The Special of the Day… From the Orange Moon Cafe…
"The Servant Heart"
In the Old Testament, God humbled Himself to behold.
"Who is like unto the LORD our God, who dwelleth on high, who humbleth Himself to behold the things that are in heaven, and in the earth" (Psalm 113:5-6).
In the New Testament, God humbled Himself to become.
"Let this mind be in you, which was also in Christ Jesus, who being in the form of God, thought it not robbery to be equal with God, but made Himself of no reputation, and took upon Him the form of a servant, and was made in the likeness of men, and being found in fashion as a man, He humbled himself, and became obedient unto death, even the death of the cross" (Philippians 2:5-8).
No truth more humbles our hearts than the realization of God humbling Himself, whether to behold or to become. Glorious and majestic, high and holy beyond all measure, our Lord nevertheless bears a heart of humility in His winsome character. We see this in the Lord Jesus, who lived a life of humility, and even more, died a death of humility. Moreover, He declared His life and doings to be an expression of the Father: "the Father that dwelleth in Me, He doeth the works" (John 14:10). The Savior also spoke of the Holy Spirit's self deference. "He shall not speak of Himself; but whatsoever He shall hear, that shall He speak… He shall glorify Me… He shall testify of Me" (John 16:14; 15:26). Thus, in all three Persons of the godhead, we see a sublime trait that must overwhelm our hearts with a wonder that leads to the humbling of ourselves before the Humble, and before people as the earthly expression of our Heavenly devotion. "Let this mind be in you…"
Consider if this were not the case. What if self-centered pride characterized the nature of God rather than humility? Certainly, I would not be writing and you would not be reading. We either would not exist because such a Creator would have instantly destroyed Adam and Eve when they sinned, or we would live in constant fear of a God all too ready to administer retribution, rather than being "ready to forgive and plenteous in mercy" (Psalm 86:5). No possibility of salvation would exist for any human heart, and even if seemingly granted, would come with no assurance that a proud Lord would not capriciously change His mind and rescind His mercy. Peace would be an unknown concept, as would any notion whatsoever of love.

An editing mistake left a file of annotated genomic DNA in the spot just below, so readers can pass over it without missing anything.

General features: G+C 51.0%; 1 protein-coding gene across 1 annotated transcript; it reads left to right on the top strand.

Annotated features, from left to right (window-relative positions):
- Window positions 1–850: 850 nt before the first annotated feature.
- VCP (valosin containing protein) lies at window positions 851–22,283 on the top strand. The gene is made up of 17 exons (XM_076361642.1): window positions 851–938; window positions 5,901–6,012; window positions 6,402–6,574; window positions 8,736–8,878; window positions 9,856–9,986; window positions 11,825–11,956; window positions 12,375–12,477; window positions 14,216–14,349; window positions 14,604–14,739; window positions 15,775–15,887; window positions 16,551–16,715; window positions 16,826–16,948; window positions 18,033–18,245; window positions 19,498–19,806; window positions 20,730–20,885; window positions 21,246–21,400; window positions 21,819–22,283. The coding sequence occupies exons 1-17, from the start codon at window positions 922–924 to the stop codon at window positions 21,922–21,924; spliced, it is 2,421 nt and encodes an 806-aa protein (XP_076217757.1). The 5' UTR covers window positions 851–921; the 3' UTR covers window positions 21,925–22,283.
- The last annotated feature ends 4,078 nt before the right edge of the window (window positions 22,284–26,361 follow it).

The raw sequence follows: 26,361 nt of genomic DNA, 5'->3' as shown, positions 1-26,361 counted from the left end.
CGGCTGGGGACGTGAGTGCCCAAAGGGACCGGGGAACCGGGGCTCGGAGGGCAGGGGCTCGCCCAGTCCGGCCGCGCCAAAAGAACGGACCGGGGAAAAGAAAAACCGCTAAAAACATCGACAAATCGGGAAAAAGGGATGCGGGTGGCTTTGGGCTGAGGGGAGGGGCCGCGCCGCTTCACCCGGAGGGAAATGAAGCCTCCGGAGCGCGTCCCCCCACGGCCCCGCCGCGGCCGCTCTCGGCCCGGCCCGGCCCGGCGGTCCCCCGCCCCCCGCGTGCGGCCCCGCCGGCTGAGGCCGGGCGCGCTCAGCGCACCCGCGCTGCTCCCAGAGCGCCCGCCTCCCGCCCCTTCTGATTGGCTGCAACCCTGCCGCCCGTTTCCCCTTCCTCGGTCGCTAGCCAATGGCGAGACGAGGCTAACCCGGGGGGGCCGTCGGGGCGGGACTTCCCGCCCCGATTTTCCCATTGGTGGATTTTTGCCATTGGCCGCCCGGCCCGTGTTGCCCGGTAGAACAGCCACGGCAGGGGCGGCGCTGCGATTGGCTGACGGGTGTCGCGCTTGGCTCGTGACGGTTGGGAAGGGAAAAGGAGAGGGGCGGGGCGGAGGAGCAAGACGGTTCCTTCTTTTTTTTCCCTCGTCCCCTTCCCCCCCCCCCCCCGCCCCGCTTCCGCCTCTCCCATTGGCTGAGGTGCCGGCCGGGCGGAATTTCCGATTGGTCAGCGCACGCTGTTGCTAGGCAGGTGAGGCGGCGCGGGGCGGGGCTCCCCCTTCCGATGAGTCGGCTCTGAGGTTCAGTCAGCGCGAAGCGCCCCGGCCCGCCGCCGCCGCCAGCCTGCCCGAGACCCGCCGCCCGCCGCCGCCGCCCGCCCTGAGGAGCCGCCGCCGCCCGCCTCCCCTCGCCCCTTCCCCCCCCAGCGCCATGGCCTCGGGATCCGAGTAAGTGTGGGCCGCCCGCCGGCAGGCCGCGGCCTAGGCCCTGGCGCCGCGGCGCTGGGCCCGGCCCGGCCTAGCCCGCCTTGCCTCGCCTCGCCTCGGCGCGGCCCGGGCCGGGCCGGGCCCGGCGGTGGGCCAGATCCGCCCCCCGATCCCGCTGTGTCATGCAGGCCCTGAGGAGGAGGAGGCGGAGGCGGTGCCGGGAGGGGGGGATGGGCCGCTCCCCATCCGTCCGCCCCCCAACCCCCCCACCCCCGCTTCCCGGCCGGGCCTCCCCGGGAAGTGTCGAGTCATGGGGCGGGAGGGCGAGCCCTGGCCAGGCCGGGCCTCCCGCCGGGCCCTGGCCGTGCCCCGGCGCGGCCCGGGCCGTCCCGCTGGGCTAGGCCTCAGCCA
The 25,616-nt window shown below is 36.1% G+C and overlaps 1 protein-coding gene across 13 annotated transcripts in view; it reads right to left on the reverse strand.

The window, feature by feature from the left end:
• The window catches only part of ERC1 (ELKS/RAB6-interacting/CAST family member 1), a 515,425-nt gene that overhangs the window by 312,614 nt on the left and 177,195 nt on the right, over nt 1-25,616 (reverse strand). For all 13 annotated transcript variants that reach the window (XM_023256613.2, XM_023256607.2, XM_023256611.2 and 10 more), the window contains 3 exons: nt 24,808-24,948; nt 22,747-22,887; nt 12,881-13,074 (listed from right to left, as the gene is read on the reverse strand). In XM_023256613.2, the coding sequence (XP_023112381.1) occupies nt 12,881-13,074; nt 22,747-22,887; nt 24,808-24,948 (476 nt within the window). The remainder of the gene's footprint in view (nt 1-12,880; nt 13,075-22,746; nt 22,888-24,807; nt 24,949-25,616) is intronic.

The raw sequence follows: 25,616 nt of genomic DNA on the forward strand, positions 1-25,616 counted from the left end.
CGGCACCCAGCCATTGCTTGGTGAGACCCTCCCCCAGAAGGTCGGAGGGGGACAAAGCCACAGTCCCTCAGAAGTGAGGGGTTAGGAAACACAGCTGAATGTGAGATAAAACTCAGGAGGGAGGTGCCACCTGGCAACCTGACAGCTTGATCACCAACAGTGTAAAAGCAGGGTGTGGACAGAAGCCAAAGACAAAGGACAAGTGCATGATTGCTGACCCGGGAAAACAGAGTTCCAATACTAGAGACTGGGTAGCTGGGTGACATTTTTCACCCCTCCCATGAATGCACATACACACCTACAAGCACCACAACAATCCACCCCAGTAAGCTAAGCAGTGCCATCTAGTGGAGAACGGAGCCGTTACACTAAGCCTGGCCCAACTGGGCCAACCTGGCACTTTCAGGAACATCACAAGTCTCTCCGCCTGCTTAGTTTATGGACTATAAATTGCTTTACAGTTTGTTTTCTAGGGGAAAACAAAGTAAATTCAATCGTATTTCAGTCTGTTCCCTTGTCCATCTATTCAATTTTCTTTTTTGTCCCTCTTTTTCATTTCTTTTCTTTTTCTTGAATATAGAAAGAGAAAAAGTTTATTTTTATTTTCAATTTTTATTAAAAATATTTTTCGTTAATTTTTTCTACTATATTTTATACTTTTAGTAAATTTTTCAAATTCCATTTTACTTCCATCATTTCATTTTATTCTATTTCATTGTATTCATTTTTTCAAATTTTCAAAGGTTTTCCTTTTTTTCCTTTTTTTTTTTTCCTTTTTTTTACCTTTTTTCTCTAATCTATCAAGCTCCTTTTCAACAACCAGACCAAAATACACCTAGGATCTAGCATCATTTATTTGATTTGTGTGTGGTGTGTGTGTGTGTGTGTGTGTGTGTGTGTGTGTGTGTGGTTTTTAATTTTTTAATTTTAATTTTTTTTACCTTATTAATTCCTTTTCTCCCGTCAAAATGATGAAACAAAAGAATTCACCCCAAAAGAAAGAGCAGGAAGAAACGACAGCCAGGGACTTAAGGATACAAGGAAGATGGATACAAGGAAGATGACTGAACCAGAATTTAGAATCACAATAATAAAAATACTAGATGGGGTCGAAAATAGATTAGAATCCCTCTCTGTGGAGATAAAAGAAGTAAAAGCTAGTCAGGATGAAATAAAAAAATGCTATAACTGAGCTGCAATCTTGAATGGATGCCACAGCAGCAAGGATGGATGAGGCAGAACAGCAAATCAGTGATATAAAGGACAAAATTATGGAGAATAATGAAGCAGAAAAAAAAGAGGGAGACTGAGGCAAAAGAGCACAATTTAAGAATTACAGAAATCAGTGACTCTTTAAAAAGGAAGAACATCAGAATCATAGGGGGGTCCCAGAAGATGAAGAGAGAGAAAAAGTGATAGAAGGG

The Lord who knelt to wash His disciples feet, and then hung to cleanse their hearts bears witness of a quality in God that brightly shines both directly and implicitly throughout the pages of Scripture. It is easy to miss this, or like Peter, to be so bewildered by the reality that he initially could not bear the thought of his Master kneeling before him. "Thou shalt never wash my feet!" (John 13:8). Without ignoring or minimizing the glory, the majesty, the holiness, and even the fear of God, we must be sure to incorporate the wonder of His triune humility into our understanding of who He is. No truth will more lead us to our knees before Him, or more cause us to press our faces unto the floor in awed devotion than the realization of the servant heart that beats in our glorious Master. Nor will any truth more change us into His spiritual and moral likeness as the wonder of humility leads to worship and the enabling to "walk, even as He walked" (I John 2:6).
"So after He had washed their feet, and had taken His garments, and was set down again, He said unto them, Know ye what I have done to you? Ye call Me Master and Lord: and ye say well; for so I am. If I then, your Lord and Master, have washed your feet; ye also ought to wash one another's feet. For I have given you an example, that ye should do as I have done to you."
Weekly Memory Verse
For we walk by faith, not by sight."
(II Corinthians 5:7)